As consumers become increasingly concerned about the impact of the fashion industry on the environment and society, ethical supply chains are more important than ever for forward-thinking fashion brands to consider.
This article will explain what makes a fashion supply chain ethical, and offer best practices to help fashion brands become more socially responsible and sustainable
The Important Parts of an Ethical Fashion Supply Chain
Ethical Raw Material Sourcing
The foundation of an ethical supply chain in fashion starts with responsible raw material sourcing. Brands need to focus on using sustainable, eco-friendly materials and ensuring that the workers involved in the production of these materials are treated fairly and paid decent wages.
Best practices for ethical material sourcing include:
Committing to Fair Trade Organic Cottons
One of the most widely used materials in fashion, cotton is often associated with high water usage and pesticide pollution. To combat these issues, some brands have turned to organic cotton, which is grown without the use of toxic chemicals and synthetic fertilizers. Organic cotton not only benefits the environment but also supports the health and well-being of farmers and their communities. Patagonia, a leading outdoor clothing brand, is an excellent example of a company that has committed to using 100% organic cotton in its products.
Using Recycled Materials
Another way fashion brands can promote ethical raw material sourcing is by using recycled materials. For instance, Eileen Fisher and Girlfriend Collective are well-known for using recycled polyester made from post-consumer plastic bottles, reducing plastic waste and conserving natural resources. Similarly, brands like Patagonia and Veja have incorporated recycled materials polyester and plastics into their products, demonstrating a commitment to reducing plastic waste.
Investing in Regenerative Agriculture
Some forward-thinking fashion brands are going beyond sustainable sourcing and embracing regenerative agriculture, which aims to improve soil health, increase biodiversity, and capture carbon from the atmosphere. Brands like Christy Dawn have invested in regenerative agriculture projects that support farmers in transitioning to more sustainable and regenerative farming practices, contributing to a healthier ecosystem and a more ethical supply chain.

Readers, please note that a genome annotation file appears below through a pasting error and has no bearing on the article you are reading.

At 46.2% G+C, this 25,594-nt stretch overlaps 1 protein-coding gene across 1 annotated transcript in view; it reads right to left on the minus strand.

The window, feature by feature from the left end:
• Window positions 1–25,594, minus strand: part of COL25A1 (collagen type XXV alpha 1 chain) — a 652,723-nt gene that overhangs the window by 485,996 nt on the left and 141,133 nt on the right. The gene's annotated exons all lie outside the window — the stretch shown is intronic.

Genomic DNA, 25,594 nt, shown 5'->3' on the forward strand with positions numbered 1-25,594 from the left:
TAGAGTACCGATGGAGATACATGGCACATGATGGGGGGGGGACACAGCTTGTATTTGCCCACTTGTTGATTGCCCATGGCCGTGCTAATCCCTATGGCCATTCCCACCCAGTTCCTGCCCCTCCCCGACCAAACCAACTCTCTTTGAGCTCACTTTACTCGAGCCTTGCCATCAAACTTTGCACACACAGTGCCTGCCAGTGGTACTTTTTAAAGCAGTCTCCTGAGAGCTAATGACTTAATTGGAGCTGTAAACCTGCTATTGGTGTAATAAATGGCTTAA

By incorporating these ethical raw material sourcing practices, fashion brands can create a strong foundation for building supply chains that prioritize sustainability, worker well-being, and environmental stewardship.
Ensuring Fair Labor Standards
Ethical supply chains prioritize fair labor practices throughout the entire production process. This includes offering safe working conditions, reasonable working hours, and fair wages to all workers, regardless of their position in the supply chain. Brands should also be vigilant in preventing child and forced labor within their supply chains.
A living wage is a crucial aspect of fair labor practices, ensuring that workers can meet their basic needs and support their families. Brands like ABLE and Nisolo have committed to providing living wages to their workers, going beyond the legal minimum wage requirements in the countries where they operate. These brands often conduct regular wage assessments to ensure their workers continue to earn a fair income.
Safe and Healthy Working Conditions
Fashion brands must prioritize creating safe and healthy working environments to promote fair labor practices. Following the tragic Rana Plaza factory collapse in 2013, the Bangladesh Accord on Fire and Building Safety was established to improve safety standards in the garment industry. Brands like H&M and Zara have signed this accord, committing to ensuring safe working conditions for their factory workers.
Empowering workers is a key component of fair labor practices. This can be achieved by providing opportunities for worker representation, allowing them to voice their concerns, and promoting their rights. Patagonia, for instance, partners with Fair Trade USA, ensuring that a portion of their product sales goes directly to the workers, who can collectively decide how to use the funds for community projects or social initiatives.